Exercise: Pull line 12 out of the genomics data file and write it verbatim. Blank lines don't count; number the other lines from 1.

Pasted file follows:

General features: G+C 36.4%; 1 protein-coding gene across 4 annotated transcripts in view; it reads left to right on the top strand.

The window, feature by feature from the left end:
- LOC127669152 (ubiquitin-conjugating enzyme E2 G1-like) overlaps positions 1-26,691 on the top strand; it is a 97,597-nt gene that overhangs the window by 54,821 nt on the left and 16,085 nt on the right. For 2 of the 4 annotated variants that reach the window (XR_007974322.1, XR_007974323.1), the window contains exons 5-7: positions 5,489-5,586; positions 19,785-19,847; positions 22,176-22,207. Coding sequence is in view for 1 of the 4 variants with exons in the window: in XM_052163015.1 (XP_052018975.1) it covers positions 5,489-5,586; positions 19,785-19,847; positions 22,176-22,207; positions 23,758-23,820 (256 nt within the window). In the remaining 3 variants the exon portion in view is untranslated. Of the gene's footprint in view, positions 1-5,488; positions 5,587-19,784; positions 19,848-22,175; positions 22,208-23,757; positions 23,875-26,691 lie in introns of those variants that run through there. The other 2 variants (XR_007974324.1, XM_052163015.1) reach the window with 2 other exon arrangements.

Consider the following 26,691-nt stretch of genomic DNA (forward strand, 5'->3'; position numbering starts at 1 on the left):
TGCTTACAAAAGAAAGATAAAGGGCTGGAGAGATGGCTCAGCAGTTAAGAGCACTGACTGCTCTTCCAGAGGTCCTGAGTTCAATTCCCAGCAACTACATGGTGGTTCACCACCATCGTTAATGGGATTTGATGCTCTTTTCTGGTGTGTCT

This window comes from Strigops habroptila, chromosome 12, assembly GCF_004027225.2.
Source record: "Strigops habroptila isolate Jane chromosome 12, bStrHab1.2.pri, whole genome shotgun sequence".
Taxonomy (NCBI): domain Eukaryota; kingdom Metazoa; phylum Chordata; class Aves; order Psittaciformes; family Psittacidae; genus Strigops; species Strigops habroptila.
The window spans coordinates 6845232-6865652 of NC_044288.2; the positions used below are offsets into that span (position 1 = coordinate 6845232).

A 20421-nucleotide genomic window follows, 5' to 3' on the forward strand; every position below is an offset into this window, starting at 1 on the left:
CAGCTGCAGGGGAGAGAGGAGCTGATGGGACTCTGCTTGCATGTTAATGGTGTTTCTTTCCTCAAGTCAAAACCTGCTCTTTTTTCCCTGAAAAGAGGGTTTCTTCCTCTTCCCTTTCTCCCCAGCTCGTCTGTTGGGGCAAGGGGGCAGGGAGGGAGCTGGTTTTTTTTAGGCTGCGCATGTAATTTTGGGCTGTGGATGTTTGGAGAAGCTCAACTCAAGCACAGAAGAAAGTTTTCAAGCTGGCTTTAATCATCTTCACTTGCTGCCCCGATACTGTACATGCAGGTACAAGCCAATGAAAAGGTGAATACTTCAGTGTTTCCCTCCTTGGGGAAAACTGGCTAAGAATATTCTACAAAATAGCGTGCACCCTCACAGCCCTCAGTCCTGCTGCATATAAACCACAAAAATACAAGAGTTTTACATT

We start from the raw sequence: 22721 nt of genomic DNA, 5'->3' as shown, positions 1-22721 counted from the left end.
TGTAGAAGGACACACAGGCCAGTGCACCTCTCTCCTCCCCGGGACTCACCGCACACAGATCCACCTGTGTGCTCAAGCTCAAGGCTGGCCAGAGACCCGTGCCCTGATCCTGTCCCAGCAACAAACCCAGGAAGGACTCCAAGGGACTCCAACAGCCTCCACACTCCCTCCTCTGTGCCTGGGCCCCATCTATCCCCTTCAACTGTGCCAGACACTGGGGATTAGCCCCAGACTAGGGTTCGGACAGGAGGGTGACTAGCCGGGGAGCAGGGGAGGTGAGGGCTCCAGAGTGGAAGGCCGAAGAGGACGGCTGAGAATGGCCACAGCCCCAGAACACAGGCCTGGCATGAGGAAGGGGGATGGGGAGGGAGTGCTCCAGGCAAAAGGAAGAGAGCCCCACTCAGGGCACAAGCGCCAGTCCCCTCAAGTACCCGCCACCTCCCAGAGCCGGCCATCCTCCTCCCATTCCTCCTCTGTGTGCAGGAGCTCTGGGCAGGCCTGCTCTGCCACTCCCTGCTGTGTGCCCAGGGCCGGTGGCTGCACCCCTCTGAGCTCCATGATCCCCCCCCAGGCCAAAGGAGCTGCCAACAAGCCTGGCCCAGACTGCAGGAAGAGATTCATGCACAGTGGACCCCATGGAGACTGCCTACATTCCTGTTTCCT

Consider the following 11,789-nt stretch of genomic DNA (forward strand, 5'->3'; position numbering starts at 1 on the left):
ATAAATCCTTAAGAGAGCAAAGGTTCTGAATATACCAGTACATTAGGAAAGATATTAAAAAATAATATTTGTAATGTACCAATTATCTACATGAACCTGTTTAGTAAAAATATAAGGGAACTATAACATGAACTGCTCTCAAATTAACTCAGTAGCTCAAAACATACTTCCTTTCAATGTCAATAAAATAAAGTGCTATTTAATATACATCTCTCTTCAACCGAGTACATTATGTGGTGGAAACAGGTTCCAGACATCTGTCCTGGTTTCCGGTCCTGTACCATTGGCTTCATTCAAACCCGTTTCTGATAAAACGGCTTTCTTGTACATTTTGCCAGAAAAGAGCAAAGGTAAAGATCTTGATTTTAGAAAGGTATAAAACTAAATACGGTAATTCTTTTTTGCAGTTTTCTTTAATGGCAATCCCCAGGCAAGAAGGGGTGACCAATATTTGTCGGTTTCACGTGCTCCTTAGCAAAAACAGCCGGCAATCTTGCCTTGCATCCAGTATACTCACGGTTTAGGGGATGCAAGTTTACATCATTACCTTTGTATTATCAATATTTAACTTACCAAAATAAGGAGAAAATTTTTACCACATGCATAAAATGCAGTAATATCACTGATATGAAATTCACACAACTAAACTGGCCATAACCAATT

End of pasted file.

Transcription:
We start from the raw sequence: 22721 nt of genomic DNA, 5'->3' as shown, positions 1-22721 counted from the left end.